Ozone is booming.
Although packers have been burned in the past by ozone — literally — adoption of the technology is on the rise due to its use in organic apple storage and the desire to ensure food safety while reducing chemical residues or costs, said Faith Critzer, the food safety extension educator at Washington State University.
“It’s an effective antimicrobial that’s active against our foodborne pathogens and decay organisms like molds and yeasts. It can be applied at any step of the process,” she said in a talk on the pros and cons of ozone at Washington State University’s Postharvest Fruit School last year. “It physically attacks the lipids that make up the cell walls and the pathogen cells have burst open, so you are not going to get survival after treatment.”
Today, suppliers offer ozone systems for controlled-atmosphere (CA) storage, aqueous application on the packing line, and sanitation systems for storerooms, packing lines and equipment, along with sensors and monitoring programs that aim to prevent the application mishaps that have made some people wary of ozone.
“We’re experiencing a new stage of acceptance in the industry,” said David McGrath, vice president of marketing for Guardian Ozone, an ozone supplier based in Florida. Nearly a third of the CA rooms in Washington now include ozone technology, he estimated, and there’s a growing market for cherry and pome fruit packing line systems.
“Ozone does its job and reverts back to oxygen so there’s no residual. That’s what the consumer wants,” McGrath said.
While the basic technology — using electricity to split oxygen molecules to generate highly oxidizing ozone — has been around for more than a century, the science and engineering to use ozone for fruit treatment safely, consistently and effectively is finally catching up to the promise, McGrath said.
“Ozone is easy to make; what is difficult is to get and keep the concentrations accurate,” he said. “It’s about the application engineering.”
In the gas form, ozone can damage fruit if the concentration gets too high, and in the aqueous form, higher concentrations can result in off-gassing that can pose a health risk to workers, so it’s important to have thorough monitoring and ventilation.
Though interest in the technology’s benefits — organic, no residue, no chemical bills — is booming, it’s important to remember the drawbacks and limitations, said Trevor Suslow, vice president of food safety for the Produce Marketing Association.
“If you are dedicated to using ozone as a sanitizer for food safety, you have to build the whole system around it. You can’t just buy an ozone generator to push it into water or into a cold room,” he said. “I’m not trying to cast a big dark cloud over the ozone technology industry. The responsible ones walk clients through the technical needs to use it well, while others rely on the hype without the effective support.”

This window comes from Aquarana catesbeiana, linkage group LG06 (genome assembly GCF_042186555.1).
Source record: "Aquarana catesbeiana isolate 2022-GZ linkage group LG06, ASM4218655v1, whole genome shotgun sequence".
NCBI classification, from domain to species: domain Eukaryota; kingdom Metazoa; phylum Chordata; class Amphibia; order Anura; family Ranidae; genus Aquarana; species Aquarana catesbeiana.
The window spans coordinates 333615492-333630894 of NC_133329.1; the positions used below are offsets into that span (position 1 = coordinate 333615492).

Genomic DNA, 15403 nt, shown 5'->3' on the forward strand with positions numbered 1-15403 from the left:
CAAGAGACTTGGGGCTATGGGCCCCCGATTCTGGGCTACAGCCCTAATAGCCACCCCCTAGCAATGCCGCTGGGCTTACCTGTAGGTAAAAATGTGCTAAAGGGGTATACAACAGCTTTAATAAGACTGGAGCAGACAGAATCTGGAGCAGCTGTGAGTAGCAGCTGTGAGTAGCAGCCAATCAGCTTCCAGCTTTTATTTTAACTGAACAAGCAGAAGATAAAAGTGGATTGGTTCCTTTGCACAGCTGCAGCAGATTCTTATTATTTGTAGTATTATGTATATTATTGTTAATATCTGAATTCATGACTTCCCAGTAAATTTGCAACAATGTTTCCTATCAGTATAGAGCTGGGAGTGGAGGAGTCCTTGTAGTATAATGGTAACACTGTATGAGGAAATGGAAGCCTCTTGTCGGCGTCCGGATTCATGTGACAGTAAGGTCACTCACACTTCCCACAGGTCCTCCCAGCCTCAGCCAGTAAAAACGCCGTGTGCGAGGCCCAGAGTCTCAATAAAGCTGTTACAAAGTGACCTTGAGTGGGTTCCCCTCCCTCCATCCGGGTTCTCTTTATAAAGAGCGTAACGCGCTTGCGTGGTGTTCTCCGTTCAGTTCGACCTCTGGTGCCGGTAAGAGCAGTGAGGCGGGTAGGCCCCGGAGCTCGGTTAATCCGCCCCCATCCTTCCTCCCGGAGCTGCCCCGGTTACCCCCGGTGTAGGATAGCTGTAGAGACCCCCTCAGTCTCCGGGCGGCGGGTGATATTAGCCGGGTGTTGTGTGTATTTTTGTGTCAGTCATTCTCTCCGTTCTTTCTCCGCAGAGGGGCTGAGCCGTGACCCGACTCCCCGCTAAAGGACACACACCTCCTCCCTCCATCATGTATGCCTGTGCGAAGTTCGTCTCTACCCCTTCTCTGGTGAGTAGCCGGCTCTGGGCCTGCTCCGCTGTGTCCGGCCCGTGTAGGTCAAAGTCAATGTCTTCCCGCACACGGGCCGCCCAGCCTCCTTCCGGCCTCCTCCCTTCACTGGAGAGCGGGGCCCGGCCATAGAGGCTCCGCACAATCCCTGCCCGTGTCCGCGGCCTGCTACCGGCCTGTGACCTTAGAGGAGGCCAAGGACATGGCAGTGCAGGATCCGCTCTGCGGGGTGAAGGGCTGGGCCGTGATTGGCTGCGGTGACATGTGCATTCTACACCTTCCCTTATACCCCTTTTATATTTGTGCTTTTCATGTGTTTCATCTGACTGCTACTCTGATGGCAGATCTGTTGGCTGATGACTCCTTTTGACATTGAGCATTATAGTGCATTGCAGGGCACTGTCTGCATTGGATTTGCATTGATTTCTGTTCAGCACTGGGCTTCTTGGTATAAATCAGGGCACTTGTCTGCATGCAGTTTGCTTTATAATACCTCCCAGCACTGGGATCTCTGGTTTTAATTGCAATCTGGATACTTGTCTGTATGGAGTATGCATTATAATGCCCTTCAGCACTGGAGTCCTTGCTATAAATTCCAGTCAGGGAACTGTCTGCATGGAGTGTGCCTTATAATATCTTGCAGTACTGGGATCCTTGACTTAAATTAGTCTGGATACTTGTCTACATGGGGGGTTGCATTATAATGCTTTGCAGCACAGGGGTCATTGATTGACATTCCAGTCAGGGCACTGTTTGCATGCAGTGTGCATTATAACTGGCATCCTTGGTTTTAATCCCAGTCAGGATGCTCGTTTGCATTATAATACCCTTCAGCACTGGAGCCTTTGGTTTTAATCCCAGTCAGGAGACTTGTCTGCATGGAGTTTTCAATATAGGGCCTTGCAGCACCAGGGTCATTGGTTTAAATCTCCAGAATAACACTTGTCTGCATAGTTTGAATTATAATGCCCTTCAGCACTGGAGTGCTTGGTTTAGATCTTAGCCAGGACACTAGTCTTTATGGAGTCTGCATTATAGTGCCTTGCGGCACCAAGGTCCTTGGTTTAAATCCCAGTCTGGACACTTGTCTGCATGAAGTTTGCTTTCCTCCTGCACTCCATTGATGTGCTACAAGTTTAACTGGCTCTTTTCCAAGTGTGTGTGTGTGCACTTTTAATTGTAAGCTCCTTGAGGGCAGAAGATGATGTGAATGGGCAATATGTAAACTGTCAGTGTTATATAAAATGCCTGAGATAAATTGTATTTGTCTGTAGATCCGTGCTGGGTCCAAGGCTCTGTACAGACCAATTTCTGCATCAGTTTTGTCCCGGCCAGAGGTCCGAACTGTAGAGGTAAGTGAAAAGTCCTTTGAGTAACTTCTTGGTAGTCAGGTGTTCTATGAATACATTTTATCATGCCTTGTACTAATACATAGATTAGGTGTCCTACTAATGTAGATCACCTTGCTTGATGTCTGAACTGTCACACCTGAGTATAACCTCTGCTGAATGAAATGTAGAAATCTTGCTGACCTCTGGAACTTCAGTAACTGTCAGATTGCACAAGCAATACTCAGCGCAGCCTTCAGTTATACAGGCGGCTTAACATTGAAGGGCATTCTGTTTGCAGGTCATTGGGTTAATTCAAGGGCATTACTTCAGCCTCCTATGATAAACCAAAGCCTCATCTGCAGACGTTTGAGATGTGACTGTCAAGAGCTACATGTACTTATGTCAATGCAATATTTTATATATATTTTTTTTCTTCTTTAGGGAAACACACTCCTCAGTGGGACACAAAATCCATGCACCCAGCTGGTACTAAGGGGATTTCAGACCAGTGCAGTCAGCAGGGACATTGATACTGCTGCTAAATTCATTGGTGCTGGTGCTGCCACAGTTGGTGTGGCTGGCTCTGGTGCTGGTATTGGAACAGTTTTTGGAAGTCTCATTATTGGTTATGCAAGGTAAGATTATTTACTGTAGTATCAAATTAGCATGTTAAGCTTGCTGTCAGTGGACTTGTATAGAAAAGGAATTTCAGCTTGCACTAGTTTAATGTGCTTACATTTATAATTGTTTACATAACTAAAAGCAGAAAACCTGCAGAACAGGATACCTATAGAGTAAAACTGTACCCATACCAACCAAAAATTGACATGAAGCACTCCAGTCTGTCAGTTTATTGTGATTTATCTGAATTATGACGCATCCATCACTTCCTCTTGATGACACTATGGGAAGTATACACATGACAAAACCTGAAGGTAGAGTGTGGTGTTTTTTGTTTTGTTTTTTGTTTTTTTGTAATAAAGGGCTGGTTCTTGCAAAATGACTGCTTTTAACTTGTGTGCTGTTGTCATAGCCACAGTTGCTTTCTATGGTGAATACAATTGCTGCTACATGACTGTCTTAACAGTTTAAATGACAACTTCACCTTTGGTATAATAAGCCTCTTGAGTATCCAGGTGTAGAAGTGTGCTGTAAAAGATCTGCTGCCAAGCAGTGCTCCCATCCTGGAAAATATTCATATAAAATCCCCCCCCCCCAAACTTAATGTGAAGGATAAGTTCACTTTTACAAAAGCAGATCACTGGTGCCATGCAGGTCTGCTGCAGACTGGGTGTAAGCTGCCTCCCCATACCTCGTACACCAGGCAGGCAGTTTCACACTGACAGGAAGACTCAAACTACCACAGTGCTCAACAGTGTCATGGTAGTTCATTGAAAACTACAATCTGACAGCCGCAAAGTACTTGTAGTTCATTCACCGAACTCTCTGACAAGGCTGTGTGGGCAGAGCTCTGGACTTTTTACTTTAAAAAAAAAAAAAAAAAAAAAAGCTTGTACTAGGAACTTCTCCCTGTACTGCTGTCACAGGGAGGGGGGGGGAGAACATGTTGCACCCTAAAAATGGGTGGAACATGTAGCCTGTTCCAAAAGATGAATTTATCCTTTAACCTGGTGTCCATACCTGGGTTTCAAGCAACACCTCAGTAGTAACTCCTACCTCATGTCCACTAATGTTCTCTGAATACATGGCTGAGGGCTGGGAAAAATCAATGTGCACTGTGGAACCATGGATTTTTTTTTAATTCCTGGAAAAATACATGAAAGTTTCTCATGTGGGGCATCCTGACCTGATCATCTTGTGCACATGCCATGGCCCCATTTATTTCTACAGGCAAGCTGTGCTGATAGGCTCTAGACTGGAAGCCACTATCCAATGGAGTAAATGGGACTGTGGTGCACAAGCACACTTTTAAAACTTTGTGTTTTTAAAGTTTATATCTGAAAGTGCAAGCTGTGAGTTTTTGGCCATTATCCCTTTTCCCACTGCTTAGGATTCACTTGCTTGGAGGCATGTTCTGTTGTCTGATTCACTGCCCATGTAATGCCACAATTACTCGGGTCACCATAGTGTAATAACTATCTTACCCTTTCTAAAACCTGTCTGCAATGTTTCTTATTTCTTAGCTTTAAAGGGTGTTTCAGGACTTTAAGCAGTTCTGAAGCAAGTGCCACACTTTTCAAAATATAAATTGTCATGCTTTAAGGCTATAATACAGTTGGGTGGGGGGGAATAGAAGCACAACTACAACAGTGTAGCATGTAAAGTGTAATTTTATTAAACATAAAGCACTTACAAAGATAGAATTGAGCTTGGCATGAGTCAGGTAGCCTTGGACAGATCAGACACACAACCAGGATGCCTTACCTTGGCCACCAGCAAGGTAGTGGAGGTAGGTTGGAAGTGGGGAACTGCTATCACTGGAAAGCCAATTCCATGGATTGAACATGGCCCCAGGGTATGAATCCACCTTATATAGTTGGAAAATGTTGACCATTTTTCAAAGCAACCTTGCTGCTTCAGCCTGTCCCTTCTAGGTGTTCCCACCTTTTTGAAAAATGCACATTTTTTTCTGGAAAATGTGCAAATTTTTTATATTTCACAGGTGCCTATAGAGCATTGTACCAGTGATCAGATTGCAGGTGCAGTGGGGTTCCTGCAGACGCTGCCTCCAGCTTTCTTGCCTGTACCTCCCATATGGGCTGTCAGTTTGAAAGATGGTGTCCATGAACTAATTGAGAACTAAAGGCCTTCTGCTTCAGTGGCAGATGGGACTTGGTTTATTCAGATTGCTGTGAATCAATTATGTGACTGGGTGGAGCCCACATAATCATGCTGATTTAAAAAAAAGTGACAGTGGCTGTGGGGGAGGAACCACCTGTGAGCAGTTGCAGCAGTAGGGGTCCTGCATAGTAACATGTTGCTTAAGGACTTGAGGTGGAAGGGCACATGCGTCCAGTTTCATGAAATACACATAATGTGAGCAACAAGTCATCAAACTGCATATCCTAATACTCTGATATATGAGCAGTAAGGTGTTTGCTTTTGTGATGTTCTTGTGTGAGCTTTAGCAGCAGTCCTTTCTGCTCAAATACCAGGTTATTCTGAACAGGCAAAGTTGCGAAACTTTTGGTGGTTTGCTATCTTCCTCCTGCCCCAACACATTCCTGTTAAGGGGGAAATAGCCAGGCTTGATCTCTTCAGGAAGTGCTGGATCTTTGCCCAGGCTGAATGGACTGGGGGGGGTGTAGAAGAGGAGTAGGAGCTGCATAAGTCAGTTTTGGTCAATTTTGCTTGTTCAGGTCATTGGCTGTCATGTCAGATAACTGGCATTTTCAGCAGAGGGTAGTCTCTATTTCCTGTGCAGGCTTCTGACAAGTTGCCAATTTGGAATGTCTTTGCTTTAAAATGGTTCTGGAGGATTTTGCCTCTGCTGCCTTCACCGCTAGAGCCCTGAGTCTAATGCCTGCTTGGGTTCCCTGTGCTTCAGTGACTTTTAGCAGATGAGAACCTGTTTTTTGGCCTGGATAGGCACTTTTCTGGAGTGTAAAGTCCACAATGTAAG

After first testing ozone in two storage rooms about a decade ago, Gebbers Farms, in Brewster, Washington, now has more than 150 rooms under ozone, plant engineer Richard Thomason said at Washington State University’s Postharvest Fruit School.
“Different varieties need different treatments, but there are never pockets of decay in the bins. If you have an apple with a puncture, it decays, but nothing decays around with it,” Thomason said. “Consistently, we get one to three more packs per bin with ozone.”
Suppliers are hesitant to make promises of increased packout, McGrath said, since so many variables go into each orchard’s performance each season. Nick Lyon, tree fruit sales representative for the TriStrata Group, a nonchemical food safety company based in Washington state, agreed.
“Same lot fruit, same year, picked at the same time, same everything, we can split and store in two different rooms and one year we’ll see a significant increase in packout in the ozone room, and we’ll do the same thing with the same customer the following year and not see any difference,” Lyon said.
The measurable benefits come from pathogen reduction, Lyon and McGrath said.
Recent research by Washington State University scientists backs this up. Pathologist Achour Amiri and microbiologist Meijun Zhu teamed up to look at the effects of season-long ozone on both decay pathogens and human pathogens in a project funded by the Washington Tree Fruit Research Commission.
“We found that it may not be very good in controlling fungus if you have a flesh wound at harvest, but it can kill the spores on the fruit and reduce the spore load,” stopping what’s called nesting, Amiri said. That supports Thomason’s observations. Ozone levels of 70 to 80 parts per billion can control that nesting effect and show no degrading impact to the chemical fungicides conventional growers and packers may want to use in conjunction with ozone.
Those storage conditions also reduced populations of Listeria innocua — a benign bacteria that’s closely related to the pathogen Listeria monocytogenes and used as a proxy in food safety research studies — 100-fold more than just CA storage does. That 99.99 percent reduction is significant, but it’s not a guarantee.
“If you are doing it to reduce microbial contamination, it’s never going to be 100 percent,” Suslow said. “It fits within a risk-reduction, multiple-hurdle approach.”